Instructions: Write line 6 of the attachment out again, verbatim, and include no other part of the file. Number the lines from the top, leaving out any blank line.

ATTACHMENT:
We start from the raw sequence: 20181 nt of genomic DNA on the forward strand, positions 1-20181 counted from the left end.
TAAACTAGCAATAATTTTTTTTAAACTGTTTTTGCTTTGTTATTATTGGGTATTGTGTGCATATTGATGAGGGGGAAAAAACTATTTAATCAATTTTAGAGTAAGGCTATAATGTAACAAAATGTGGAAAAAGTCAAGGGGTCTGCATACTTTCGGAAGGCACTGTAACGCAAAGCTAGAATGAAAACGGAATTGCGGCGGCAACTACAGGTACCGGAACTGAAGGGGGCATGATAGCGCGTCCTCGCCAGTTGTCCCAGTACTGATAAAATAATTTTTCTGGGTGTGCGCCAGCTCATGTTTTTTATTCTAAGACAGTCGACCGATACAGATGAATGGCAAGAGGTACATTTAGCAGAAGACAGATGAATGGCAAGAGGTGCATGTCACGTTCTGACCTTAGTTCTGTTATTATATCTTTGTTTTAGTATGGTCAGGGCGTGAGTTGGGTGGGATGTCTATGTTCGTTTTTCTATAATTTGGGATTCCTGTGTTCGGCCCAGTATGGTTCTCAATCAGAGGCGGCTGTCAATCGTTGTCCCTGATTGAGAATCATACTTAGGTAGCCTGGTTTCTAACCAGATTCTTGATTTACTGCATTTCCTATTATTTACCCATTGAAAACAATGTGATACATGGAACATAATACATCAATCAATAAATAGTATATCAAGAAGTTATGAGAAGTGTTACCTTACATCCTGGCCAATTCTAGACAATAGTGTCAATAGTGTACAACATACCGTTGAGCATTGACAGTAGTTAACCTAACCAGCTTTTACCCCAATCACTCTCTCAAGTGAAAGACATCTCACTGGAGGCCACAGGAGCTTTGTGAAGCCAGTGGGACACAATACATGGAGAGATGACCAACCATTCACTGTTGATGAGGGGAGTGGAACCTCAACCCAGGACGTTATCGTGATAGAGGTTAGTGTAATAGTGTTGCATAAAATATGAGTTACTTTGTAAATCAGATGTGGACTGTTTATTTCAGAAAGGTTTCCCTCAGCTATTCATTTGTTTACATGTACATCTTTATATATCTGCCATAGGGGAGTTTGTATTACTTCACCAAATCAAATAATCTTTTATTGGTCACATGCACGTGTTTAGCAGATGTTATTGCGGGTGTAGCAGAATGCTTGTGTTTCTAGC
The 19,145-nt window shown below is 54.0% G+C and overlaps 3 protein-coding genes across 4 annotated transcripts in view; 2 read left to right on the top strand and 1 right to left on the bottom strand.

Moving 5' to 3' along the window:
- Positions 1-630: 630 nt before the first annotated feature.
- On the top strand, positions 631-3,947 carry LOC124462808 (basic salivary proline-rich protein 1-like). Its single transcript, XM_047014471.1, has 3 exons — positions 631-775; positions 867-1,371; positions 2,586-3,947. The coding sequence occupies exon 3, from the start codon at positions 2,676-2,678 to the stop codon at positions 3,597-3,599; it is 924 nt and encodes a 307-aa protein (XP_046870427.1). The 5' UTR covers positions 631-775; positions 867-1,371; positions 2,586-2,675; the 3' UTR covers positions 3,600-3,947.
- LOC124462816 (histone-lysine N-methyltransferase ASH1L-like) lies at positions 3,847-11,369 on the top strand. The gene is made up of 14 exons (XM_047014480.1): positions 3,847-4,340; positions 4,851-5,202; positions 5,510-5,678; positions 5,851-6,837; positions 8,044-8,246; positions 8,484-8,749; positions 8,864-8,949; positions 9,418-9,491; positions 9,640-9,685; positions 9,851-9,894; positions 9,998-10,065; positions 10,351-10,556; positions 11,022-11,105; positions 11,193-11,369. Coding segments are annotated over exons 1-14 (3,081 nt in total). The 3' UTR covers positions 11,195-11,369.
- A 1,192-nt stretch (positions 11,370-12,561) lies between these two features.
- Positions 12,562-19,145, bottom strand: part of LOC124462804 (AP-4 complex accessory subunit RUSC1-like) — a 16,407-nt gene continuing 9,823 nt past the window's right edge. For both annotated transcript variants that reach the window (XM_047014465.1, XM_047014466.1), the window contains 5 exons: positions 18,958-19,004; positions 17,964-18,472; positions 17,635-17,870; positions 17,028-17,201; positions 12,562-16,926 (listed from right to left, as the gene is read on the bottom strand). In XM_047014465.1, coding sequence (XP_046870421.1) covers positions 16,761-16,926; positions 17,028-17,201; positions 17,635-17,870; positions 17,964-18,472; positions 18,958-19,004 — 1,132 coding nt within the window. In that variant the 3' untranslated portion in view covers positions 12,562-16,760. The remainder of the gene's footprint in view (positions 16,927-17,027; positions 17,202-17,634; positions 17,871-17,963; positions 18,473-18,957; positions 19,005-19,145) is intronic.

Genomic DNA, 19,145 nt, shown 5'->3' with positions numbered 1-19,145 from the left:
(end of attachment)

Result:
- On the top strand, positions 631-3,947 carry LOC124462808 (basic salivary proline-rich protein 1-like). Its single transcript, XM_047014471.1, has 3 exons — positions 631-775; positions 867-1,371; positions 2,586-3,947. The coding sequence occupies exon 3, from the start codon at positions 2,676-2,678 to the stop codon at positions 3,597-3,599; it is 924 nt and encodes a 307-aa protein (XP_046870427.1). The 5' UTR covers positions 631-775; positions 867-1,371; positions 2,586-2,675; the 3' UTR covers positions 3,600-3,947.